We all know that heart disease is a killer but just how seriously do you really take this disease? When you are young, heart disease can seem a very long way off. Improper eating habits, drinking alcohol or smoking will all eventually wreak havoc on your body but with the confidence of youth, often this information is not mentally processed but disregarded.
Being healthy in general is vital for your long term health prospects and that means eating well and exercising regularly. Many people forget that their heart is a muscle and you can strengthen it so that you achieve greater stamina and an increase of energy. Exercise also works to enable your tissues to be able to extra life giving oxygen from your blood as it circulates and this boosts your metabolism and helps to maintain blood fats too.
Cardiovascular exercise is very important in terms of heart maintenance and you can take up a sport or exercise regime that really works for you so that you thoroughly enjoy it and do not simply suffer getting fit for the sake of it. Exercise that works your heart include: running, dancing, swimming or skipping but any team sport such as football or hockey for example.
The key to a healthy heart is to mix your cardiovascular training with resistance training too which involves being able to control our weight using exercises such as squats, press-ups or the dreaded lunges. It might not increase your fitness in the same way but is excellent to increase your overall levels of fitness. If you have heart disease already or high blood pressure, you may wish to avoid resistance training.
You should also couple your cardiovascular exercise with regular stretching sessions. Yoga is the exercise regime that most people think of when they consider stretching but it’s certainly a good way to help lengthen your muscles and to relax your body. Staying flexible is important and a healthy spine can literally take years off of your age and an unhealthy spine can make you look so much older.
There are numerous books or DVD’s showing many of the traditional yoga postures but if you prefer hands-on coaching, it is worth going to a class to ensure that you achieve correct alignment within the postures so that you can increase the stretch and gain additional benefits. As with any exercise system, there may be exercises that you should avoid if you have certain medical conditions but the key to achieving optimum flexibility is to work with your body and not against it.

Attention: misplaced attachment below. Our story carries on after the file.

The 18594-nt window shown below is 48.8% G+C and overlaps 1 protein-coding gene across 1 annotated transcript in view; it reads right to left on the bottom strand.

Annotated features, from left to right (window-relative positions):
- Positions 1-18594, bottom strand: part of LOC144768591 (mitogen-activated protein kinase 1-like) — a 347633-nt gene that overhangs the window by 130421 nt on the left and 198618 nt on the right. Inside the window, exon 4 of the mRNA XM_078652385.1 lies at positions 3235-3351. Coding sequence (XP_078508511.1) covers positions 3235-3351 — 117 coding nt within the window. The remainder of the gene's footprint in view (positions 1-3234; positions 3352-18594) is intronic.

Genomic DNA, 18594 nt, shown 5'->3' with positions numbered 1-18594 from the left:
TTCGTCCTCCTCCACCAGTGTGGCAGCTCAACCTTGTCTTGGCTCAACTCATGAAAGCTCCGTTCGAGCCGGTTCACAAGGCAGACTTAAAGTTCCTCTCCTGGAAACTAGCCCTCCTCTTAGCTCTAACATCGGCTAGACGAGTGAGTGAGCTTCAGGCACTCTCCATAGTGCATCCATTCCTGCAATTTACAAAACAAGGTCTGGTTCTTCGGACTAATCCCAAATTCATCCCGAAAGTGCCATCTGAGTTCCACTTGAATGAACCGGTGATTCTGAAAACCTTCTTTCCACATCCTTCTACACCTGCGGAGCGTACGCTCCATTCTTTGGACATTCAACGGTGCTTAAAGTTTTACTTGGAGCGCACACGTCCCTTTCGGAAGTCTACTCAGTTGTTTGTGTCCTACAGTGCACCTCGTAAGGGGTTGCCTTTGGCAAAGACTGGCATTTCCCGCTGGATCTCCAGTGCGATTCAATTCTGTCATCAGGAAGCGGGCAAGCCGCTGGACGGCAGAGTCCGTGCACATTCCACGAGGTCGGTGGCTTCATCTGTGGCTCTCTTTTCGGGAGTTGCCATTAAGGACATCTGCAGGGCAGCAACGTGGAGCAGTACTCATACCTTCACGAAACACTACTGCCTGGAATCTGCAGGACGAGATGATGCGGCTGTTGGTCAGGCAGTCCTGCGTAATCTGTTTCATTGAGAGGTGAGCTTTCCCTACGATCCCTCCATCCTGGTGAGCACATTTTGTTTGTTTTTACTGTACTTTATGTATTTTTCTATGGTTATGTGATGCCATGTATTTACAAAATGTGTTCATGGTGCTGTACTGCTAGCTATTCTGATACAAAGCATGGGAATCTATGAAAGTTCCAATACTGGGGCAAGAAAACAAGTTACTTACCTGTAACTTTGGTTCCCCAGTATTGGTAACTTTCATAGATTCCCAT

If you have not exercised for a long time, then you should certainly take a slow approach and then build up gradually. This will help you to avoid any of the following symptoms:
Extended bouts of cramp.
Always take any of these symptoms seriously and slow down or stop your exercise regime, and seek out medical assistance if you have concerns. The idea is to increase your fitness and not to make you ill. Exercise regularly and try for 30 minutes most days but it’s good to mix up your exercises so that you do not get bored.
Aim for an increasing but steady heart beat and you won’t go far wrong but don’t forget that as much as exercise is essential, so is fuelling your body by eating sensible foods. There is no point consuming bars of chocolates if you are moaning about your ever increasing waistline or that you huff and puff as you climb stairs. Swap those chocolates for healthy nuts and grains. Try sunflower and chia seeds as tasty snacks and swap your fizzy drinks for the odd fruit smoothie or for extra water.
By taking serious action to change your approach to diet and exercise, you will be doing your heart a great favour and can help to heal any damage that might have previously been done.